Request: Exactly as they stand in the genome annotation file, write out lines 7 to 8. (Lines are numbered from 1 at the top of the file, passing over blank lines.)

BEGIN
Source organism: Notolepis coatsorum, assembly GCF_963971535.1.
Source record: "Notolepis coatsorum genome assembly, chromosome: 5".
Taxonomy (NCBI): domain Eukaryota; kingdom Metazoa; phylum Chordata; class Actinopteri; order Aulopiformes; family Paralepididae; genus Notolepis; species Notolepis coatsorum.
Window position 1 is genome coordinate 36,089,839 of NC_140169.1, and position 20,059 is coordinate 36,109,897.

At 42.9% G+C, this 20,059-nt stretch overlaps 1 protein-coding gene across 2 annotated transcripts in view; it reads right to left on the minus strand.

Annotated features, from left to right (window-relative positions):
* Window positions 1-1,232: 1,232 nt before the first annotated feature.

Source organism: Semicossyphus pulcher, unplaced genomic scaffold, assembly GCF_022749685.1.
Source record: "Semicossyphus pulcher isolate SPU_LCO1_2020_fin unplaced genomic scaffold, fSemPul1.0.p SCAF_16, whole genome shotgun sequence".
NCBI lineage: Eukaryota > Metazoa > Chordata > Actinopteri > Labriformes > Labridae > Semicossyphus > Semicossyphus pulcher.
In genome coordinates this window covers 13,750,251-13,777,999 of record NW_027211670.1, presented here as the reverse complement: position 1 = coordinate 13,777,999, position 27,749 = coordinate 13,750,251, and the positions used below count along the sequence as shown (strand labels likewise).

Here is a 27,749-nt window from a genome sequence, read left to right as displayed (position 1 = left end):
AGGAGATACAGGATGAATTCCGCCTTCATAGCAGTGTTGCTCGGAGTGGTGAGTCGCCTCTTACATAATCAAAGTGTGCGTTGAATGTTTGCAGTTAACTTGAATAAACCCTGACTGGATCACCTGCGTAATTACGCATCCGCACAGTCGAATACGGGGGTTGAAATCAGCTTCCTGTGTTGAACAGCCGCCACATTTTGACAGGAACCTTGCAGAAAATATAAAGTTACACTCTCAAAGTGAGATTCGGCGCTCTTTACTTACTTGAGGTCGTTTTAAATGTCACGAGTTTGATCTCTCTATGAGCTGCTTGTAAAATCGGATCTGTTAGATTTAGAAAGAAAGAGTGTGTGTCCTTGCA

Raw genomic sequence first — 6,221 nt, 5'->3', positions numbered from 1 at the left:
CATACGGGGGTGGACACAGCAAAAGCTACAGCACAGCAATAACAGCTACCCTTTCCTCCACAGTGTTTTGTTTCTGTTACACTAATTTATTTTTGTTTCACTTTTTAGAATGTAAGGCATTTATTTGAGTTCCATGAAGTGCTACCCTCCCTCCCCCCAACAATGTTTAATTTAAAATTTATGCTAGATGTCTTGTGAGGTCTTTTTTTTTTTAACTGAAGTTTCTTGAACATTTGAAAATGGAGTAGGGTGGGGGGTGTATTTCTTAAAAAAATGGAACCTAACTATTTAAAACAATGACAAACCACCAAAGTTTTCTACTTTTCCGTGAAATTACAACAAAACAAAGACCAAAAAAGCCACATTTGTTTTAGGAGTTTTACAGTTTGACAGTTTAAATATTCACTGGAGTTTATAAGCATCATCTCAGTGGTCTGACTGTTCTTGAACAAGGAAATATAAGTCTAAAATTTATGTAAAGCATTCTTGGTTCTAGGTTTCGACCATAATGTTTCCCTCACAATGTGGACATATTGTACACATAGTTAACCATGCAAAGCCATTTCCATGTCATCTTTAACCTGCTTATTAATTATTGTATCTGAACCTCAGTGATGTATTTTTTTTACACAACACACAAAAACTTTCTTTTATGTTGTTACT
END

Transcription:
* Window positions 1-1,232: 1,232 nt before the first annotated feature.

Source organism: Semicossyphus pulcher, unplaced genomic scaffold, assembly GCF_022749685.1.